Microsoft January Patch Tuesday Update Fixes 16 Critical Bugs

Thanks to Meltdown and Spectre, January has already been an extremely busy month of patching for Microsoft.

Thanks to Meltdown and Spectre, January has already been an extremely busy month of patching for Microsoft. Today Microsoft tackled dozens more bugs, part of its regular Patch Tuesday release covering Microsoft Edge, Windows, Office, ASP.NET and the macOS version of Office.

Sixteen of Microsoft’s updates tackled critical vulnerabilities, 38 are rated important and one low. A total of 20, could potentially lead to remote code execution.

“Microsoft started Patch Tuesday a little early this month by releasing the operating system updates last week,” said Chris Goettl, product manager at Ivanti, in his commentary on Patch Tuesday.

He said, last week Microsoft released out-of-band updates resolving three unique CVEs for Meltdown and Spectre, both speculative execution side-channel attacks.

“These additions brings Microsoft’s January patch updates to a total of about 55 vulnerabilities (CVEs).  This includes four CVEs that have been publicly disclosed and one CVE detected in exploits in the wild,” Goettl said.

Jimmy Graham, director of product management at Qualys, points out that this month is unique in that Microsoft has halted the deployment of patches for some AMD systems and other updates are incompatible with third-party antivirus software.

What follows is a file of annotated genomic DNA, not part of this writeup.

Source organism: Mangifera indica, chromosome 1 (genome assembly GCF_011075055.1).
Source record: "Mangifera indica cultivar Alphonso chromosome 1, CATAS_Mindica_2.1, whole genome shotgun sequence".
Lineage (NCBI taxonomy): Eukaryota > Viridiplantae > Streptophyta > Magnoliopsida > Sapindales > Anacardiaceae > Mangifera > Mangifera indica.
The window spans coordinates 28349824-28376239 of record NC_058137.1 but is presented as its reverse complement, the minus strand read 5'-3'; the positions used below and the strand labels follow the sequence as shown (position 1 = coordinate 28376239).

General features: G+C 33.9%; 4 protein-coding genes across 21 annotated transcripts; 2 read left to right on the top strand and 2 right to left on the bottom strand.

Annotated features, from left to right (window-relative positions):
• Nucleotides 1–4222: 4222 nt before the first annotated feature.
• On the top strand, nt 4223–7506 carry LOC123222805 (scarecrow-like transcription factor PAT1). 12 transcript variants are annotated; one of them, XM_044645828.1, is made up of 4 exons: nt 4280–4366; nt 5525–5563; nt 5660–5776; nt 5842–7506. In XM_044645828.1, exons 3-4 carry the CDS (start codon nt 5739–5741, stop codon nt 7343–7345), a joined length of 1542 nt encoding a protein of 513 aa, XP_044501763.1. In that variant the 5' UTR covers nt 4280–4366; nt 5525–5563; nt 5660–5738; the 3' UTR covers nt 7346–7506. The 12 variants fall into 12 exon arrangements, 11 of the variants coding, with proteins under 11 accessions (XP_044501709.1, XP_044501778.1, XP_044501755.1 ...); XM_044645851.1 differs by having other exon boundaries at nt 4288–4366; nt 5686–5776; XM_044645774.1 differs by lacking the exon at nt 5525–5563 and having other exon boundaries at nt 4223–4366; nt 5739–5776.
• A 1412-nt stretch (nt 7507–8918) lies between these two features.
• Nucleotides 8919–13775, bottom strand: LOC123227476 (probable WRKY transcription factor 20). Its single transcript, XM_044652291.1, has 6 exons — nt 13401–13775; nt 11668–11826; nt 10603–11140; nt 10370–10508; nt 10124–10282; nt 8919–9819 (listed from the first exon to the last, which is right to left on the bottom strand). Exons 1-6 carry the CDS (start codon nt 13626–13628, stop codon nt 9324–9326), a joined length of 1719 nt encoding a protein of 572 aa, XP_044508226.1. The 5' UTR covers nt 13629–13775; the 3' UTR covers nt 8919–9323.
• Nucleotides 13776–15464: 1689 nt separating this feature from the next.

“Customers will not receive the January 2018 security updates (or any subsequent security updates) and will not be protected from security vulnerabilities unless their antivirus software vendor sets the following registry key,” Microsoft said in a Jan. 3 security bulletin.

Graham also cautions that OS-level and BIOS (microcode) patches that are designed to mitigate Meltdown and Spectre may lead to CPU performance issues.

Listed as under active attack is (CVE-2018-0802) a Microsoft Office memory corruption vulnerability that allows remote code execution in Office when the software fails to properly handle objects in memory, according Microsoft. Targets convinced to open a specially crafted Office document could allow an adversary to take control of the affected system.

Microsoft also patched a vulnerability (CVE-2018-0786) in .NET Framework (and .NET Core) that prevents the components from completely validating a certificate. “An attacker could present a certificate that is marked invalid for a specific use, but the component uses it for that purpose. This action disregards the Enhanced Key Usage taggings,” describes Microsoft.

“This is definitely the sort of bug malware authors seek, as it could allow their invalid certificates to appear valid,” according Zero Day Initiative’s Patch Tuesday analysis.

One of the CVEs (CVE-2018-0819) tackled by Microsoft this month is a spoofing vulnerability in Microsoft Office for MAC, listed as publicly known at the time of release. The flaw does not allow some versions Microsoft Office or Mac to handle the encoding and display of email addresses properly. “This improper handling and display may cause antivirus or antispam scanning to not work as intended,” Microsoft describes.

On Monday, Apple released iOS 11.2.2 software for iPhones, iPads and iPod touch models that patch for the Spectre vulnerabilities. A macOS High Sierra 10.13.2 supplemental update was also released to bolster Spectre defenses in Apple’s Safari browser and WebKit, the web browser engine used by Safari, Mail, and App Store.

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